Great founders hate dilution.
Great founders are jealous of the equity in the company, because they believe in the vision and the opportunity. One one hand, the founders don’t want to give up equity, and on the other hand they typically need capital to grow the business.
Investors are also equity driven. That’s why there is tension in every single fundraising.
The other truth about building companies is that fundraising is rarely quick, and more often than not, is quite painful. Regardless of how great the company is, a large chunk of the CEO’s time goes into raising capital.
Once the round comes together though, there is typically more capital available. In other words: every start of the round is slow and difficult, but the the second half of the round is often faster, and easier.
Rounds that come together tend to be oversubscribed.
That is, once you are done, more capital shows up.
This dynamic presents a dilemma to the founders:
Should we raise more capital, when we can?
First, recognize that you are lucky to even have the option. Now, let’s look at different scenarios to see what makes sense.
Scenario A: You can raise more capital without incremental dilution
If you are able to add more capital by having the same amount of dilution, the answer is easy – yes, raise more. That is, you aren’t giving up any more of the company, but getting more cash, and longer runway.
How is that even possible? You will need to negotiate with investors and adjust pre/post money valuation, size of the option pool, and possibly other things in such a way that you, as a founder, have the same amount of ownership. Typically, it would mean that investors would end up owning a bit less of the company, or the option pool would be smaller. That is, someone else will assume the dilution.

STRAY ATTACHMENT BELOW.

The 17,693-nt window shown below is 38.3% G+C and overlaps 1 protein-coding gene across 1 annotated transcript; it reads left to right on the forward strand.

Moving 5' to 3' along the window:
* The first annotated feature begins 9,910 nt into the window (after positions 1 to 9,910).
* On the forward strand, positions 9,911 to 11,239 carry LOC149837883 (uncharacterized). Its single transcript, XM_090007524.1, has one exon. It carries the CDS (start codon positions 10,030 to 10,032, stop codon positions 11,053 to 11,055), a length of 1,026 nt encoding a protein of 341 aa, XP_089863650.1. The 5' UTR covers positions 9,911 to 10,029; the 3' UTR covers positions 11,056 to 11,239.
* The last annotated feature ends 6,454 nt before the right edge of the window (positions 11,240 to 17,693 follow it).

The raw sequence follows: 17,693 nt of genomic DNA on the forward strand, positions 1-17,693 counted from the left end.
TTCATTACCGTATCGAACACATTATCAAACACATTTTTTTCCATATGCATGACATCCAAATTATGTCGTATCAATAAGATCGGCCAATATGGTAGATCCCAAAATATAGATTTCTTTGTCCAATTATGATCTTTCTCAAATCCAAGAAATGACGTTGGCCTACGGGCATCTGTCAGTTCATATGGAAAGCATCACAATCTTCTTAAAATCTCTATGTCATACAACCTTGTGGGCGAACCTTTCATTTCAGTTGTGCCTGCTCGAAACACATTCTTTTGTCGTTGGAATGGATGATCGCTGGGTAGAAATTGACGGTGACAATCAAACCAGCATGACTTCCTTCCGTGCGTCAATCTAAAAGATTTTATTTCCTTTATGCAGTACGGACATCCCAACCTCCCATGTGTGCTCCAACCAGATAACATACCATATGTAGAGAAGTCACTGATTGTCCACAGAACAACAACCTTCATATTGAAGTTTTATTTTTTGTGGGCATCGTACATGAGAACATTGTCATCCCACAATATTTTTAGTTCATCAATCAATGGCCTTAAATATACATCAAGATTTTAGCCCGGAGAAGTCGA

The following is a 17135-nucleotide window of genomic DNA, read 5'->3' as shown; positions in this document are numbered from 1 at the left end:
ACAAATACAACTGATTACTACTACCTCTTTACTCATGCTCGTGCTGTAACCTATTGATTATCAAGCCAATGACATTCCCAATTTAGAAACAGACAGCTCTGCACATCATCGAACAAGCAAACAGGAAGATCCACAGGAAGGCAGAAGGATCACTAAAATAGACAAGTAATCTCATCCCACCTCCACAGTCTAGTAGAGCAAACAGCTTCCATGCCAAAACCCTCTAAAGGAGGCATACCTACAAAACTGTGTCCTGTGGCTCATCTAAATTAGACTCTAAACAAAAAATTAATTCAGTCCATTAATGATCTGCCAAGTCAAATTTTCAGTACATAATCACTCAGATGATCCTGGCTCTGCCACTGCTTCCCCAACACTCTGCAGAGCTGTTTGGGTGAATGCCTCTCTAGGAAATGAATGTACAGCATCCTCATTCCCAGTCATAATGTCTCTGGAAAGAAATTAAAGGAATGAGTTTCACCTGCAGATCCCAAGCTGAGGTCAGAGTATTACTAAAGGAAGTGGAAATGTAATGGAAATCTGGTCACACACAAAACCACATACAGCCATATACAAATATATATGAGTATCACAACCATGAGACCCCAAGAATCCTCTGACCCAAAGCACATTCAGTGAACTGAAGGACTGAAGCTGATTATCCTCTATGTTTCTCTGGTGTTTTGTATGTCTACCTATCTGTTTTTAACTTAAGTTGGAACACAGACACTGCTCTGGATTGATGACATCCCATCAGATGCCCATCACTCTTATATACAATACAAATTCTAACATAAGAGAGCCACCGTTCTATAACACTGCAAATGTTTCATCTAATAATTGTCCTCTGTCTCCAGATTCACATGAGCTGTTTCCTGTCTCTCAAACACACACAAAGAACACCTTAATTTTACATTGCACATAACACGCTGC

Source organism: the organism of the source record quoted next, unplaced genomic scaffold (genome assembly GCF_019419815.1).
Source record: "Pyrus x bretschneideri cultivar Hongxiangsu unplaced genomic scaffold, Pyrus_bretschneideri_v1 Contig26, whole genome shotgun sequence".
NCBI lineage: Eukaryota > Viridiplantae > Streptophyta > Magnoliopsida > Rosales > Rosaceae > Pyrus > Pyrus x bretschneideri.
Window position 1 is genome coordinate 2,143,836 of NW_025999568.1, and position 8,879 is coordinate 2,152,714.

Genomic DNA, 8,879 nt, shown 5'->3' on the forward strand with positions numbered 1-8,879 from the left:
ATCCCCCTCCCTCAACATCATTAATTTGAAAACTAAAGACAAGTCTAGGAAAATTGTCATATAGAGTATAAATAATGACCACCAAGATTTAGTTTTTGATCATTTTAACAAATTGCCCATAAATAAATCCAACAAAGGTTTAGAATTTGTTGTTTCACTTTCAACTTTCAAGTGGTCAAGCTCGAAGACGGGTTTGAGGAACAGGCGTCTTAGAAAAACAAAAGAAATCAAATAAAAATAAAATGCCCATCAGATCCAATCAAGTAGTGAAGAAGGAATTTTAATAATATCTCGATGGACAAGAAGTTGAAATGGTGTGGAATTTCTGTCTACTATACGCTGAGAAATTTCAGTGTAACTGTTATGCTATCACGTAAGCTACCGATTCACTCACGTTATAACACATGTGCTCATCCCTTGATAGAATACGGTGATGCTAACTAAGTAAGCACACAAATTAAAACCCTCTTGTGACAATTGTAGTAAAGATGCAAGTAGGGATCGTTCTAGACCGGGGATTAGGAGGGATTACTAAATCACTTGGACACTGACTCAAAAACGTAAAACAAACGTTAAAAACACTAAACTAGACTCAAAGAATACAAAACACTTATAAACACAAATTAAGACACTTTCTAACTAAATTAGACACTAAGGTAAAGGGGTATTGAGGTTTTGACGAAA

Scenario B: You can raise more capital but get diluted more
It is rare that investors would agree to a deal where you can get more capital in without sharing in dilution. The question is then, should you as a founder agree to more dilution now and get more capital in the door, or roll the dice, put yourself on a tighter timeline but keep more of the company?
The answer is, it depends, but more often then not, you should seriously consider raising more capital if it is available, and giving yourself longer runway. Here is why:
- Certainty of now vs. uncertainty of later: The capital is available now, and you don’t know if it is going to be available later. In addition, if you do run out of money, you will have to restart the whole fundraising process. Remember – it is painful.
- Risk of bigger dilution if you don’t get there: If you have a shorter runway, you may run out of money sooner than you expected, and will need a bridge or an extension in financing. That financing is likely to be more dilutive than the current financing because you won’t get the step up in the valuation you want, because you aren’t in control when you are out of cash.
- Bet on future value: You can make up for the incremental dilution you encounter now with a bigger valuation in the future. That is, whatever points you lost now, you can make up by creating greater value, because you will have longer runway before the next financing.
As private capital is going through turmoil, raising more capital when it is available makes even more sense. You don’t know how long the down cycle will last. You don’t know if you will hit all your sales projections. You don’t know if the steep growth you projected will actually be realistic.
In a down market most companies grow slower, and take even longer. Given that the Series A crunch was already a topic of conversation for years, it makes sense to raise more capital, and give yourself longer runway. That is, if you are lucky, and the capital is available.
For more on this topic, read an excellent post by my mentor, Managing Partner at Techstars, Mark Solon.